JM: You also wrote songs for other artists and music for television shows. What inspired the return to recording material under your own name?

JB: Even though my “record career” pretty much was over in the early 80’s, I never stopped writing. I was a staff songwriter for two years and continued writing songs as I continued to sing on sessions. I got a chance to try out for a “Touched By And Angel” spinoff “Promised Land”. They were looking for a composer so I worked all summer in 1997 and eventually, although I had no experience, got the gig because they liked my work. Go figure! That gig lasted three seasons but the producers liked me so much, they asked me to stay on and supply the majority of the “source music” for Angel. So for the next four years I wrote country songs, rock songs, lounge music, elevator music, grunge, jazz and an occasional acoustic song. I really loved that gig and was hoping it would last forever!

JM: One thing that jumped out at me from your musical resume is that you sang background vocals for Motley Crue on their album Theatre of Pain, which included their hit “Home Sweet Home”. What was that experience like?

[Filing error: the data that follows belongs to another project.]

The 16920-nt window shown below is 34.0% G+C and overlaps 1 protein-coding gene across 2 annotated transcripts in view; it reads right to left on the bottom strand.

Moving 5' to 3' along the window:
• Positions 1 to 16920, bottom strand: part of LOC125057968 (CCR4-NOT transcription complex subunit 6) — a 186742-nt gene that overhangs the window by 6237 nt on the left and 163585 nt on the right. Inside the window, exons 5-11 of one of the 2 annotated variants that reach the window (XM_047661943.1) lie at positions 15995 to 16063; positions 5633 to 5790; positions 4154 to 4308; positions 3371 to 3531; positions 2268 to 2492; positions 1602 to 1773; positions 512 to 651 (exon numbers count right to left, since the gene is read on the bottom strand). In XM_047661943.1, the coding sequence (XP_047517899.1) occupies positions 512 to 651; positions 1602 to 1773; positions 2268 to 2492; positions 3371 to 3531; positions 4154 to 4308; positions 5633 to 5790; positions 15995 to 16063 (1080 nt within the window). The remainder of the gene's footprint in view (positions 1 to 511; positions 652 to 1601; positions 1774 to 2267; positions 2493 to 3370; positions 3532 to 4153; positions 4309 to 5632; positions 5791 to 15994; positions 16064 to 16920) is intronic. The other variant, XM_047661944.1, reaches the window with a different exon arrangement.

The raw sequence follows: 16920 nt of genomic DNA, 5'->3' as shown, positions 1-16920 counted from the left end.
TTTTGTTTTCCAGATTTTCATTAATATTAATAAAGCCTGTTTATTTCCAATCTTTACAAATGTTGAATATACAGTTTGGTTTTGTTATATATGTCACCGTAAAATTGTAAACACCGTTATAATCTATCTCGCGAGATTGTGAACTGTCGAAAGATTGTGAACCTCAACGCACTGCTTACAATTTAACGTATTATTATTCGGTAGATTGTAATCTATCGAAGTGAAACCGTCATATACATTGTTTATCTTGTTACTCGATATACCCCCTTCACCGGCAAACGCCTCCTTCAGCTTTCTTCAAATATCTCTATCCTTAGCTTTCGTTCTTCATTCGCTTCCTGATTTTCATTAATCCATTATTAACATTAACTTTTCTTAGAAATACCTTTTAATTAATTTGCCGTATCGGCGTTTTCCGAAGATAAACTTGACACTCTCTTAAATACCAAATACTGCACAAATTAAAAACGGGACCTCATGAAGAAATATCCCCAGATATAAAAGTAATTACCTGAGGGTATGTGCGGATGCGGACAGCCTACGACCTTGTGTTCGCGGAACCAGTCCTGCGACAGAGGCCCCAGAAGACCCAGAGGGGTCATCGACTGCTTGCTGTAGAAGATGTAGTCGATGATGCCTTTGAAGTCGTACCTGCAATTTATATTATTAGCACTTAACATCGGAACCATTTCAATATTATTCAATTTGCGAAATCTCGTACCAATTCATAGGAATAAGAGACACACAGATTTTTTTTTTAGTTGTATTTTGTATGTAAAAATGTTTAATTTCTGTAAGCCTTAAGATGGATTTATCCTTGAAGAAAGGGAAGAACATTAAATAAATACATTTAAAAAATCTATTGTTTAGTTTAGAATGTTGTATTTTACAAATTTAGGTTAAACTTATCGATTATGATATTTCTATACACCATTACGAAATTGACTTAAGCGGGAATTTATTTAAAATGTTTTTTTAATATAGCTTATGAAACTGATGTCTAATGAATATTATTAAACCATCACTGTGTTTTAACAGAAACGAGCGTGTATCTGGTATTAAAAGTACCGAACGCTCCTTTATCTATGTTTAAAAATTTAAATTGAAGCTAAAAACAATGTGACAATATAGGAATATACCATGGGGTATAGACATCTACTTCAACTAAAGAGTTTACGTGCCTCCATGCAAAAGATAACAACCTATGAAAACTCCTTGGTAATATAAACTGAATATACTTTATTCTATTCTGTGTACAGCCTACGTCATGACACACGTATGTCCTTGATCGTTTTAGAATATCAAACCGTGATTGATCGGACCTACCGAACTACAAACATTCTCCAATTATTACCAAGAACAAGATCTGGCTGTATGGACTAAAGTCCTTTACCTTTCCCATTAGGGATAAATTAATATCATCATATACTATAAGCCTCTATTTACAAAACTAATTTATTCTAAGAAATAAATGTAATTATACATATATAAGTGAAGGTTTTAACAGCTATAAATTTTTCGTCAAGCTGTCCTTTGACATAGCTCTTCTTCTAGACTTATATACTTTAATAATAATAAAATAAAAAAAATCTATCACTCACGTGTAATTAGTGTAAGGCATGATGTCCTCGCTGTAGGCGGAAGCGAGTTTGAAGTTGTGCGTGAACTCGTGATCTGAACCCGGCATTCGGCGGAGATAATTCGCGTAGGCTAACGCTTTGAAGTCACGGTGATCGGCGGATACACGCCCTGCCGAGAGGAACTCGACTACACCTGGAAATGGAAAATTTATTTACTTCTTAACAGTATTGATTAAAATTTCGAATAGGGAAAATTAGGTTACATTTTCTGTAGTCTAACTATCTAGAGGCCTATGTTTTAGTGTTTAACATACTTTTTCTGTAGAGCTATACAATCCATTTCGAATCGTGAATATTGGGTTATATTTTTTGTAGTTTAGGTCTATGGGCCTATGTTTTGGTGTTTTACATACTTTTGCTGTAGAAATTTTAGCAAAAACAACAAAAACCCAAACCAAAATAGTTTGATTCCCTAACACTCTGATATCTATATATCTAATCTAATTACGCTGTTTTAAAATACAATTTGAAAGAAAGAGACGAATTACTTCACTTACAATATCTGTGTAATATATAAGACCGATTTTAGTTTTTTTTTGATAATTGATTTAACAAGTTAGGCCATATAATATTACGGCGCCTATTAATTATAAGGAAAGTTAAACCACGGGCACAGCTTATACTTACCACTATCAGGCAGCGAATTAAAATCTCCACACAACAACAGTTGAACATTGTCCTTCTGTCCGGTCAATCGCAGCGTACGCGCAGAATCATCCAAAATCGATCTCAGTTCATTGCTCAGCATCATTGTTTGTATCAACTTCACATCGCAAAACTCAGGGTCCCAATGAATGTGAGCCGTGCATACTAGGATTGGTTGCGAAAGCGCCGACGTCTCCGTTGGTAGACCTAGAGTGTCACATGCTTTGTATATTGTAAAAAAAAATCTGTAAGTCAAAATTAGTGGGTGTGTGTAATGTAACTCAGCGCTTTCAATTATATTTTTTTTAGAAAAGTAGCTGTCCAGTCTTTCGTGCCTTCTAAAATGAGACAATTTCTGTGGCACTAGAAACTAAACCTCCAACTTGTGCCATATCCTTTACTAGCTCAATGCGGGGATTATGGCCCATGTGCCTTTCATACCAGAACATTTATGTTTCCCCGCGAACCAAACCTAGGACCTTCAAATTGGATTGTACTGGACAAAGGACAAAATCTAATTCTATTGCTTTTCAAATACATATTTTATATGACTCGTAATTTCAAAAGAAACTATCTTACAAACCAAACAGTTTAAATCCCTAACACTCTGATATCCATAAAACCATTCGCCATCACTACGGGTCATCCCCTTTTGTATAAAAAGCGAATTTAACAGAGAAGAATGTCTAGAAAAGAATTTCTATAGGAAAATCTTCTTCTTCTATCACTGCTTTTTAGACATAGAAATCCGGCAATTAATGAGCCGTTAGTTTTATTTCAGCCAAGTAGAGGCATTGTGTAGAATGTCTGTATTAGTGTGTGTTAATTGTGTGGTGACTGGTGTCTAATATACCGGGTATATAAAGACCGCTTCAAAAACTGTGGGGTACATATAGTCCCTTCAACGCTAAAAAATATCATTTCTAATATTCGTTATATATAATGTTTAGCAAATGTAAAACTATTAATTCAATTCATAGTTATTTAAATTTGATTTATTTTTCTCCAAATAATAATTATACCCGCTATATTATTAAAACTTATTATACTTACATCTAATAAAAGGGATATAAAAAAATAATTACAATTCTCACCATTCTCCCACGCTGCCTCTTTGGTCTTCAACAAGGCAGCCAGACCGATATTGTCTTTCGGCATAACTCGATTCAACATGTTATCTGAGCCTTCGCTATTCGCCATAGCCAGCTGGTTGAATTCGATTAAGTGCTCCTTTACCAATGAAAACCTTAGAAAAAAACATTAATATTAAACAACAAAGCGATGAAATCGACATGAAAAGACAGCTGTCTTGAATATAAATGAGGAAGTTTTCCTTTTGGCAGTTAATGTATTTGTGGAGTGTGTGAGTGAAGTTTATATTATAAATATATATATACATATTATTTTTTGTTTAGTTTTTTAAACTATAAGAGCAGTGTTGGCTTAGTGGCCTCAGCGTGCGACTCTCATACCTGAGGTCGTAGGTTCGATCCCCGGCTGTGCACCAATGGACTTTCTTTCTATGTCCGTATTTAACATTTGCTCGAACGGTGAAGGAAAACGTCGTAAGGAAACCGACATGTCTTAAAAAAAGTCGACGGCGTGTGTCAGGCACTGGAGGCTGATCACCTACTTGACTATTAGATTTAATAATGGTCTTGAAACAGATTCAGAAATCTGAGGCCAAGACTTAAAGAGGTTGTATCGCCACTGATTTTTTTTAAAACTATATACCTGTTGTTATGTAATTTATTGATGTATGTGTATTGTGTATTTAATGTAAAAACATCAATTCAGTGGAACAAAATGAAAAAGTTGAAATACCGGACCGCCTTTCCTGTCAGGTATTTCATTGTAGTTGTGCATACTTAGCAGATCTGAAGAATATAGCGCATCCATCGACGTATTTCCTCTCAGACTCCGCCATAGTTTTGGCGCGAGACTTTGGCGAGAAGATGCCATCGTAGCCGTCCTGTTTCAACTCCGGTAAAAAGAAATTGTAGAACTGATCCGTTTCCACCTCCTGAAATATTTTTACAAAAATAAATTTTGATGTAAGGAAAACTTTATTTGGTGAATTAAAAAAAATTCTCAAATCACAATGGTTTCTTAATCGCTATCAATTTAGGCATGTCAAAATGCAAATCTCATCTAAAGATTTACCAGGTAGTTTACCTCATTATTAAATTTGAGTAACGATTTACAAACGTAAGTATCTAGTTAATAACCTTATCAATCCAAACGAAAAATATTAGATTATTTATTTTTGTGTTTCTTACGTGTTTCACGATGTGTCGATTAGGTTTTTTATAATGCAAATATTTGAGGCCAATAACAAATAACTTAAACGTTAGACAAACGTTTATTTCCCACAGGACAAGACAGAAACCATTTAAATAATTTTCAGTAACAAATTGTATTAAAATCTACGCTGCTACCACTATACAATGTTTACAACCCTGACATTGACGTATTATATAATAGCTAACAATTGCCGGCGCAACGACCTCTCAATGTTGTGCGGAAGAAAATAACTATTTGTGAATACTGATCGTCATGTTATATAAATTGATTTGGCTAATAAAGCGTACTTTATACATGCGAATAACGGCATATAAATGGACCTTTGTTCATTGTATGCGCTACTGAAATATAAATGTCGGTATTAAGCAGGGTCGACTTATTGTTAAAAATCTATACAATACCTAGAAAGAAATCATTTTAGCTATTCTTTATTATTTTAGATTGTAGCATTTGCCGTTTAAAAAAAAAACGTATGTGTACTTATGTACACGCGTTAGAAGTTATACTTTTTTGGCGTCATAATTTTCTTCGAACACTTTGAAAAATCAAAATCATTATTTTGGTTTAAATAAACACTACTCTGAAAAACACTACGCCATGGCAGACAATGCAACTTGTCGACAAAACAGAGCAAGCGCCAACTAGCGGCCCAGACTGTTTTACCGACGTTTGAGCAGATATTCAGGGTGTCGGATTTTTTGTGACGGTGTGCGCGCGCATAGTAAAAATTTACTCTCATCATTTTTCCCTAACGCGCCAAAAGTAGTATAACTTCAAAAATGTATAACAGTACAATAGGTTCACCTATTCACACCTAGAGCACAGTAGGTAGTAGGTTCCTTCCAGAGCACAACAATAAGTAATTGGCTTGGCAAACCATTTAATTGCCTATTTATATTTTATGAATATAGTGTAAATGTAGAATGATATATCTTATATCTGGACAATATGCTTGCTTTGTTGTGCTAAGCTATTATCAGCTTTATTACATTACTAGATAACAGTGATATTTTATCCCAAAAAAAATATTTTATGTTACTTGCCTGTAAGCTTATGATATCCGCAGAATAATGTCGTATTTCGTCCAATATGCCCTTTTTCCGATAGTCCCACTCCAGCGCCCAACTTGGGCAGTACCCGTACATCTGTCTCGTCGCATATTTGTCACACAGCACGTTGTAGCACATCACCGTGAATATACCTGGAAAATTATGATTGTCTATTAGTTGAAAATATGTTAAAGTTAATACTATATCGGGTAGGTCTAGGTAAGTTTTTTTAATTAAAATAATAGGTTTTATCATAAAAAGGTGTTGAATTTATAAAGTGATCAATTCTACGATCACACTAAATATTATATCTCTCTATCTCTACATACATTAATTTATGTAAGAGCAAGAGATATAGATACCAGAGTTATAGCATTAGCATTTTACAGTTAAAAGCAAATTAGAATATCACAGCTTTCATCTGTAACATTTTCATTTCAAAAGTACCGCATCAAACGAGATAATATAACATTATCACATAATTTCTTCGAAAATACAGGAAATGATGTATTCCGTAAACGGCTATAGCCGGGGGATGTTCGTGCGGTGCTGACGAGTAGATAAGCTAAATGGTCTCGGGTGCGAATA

JB: Again, another cool gig. I had met producer Tom Werman singing background vocals for “Boy Meets Girl”. He liked my voice and was producing Motley Crue’s new album. They didn’t want their fans to know, but Max Gronenthal and myself sang background vocals on all the songs. They put us in the “Special Thanks” section of the credits. That was us singing, “Smokin’ In The Boys Room” and every other BG vocal. They were fun to hang around with and Tom Werman was a really great producer to work with.

JM: More recently, you and James Lee Stanley have recorded two albums of re-invented Rolling Stones songs. Any plans to do a similar treatment for another bands’ songs? And more broadly, what are your plans, musical or otherwise, for the near future?

JB: Those were fun CDs to make but I have no plans to do anything like that again. Two cover albums are enough. I love writing new songs. My focus this year will be mainly promoting the Soundtrax 2 Recovery CD. I just got a great review yesterday which really hits it on the head. See the link. At this point in my life, it is very rewarding to do a project that deals with such an important issue. Music is a very powerful thing.

JM: What advice would you give to an aspiring musician?

JB: Believe in yourself and stay true to yourself. Don’t chase trends. Be the best you possible. Listen to great musicians you admire and try to develop the passion in your music like you feel from the great ones. Passion can’t be faked. Get lost and don’t be afraid to go far beyond your comfort zone. That is where is where greatness can be found.

JM: Do you want to set the record straight on anything about your career?

JB: Not really. It kind of is what it is. The opening cut on Soundtrax 2 Recovery sums it up pretty well. [Check out the lyrics to “Ain’t Dead Yet” here].

JM: Where are you responding from?

JB: I live in West Hills, California, in the LA area. I have lived here since 1967.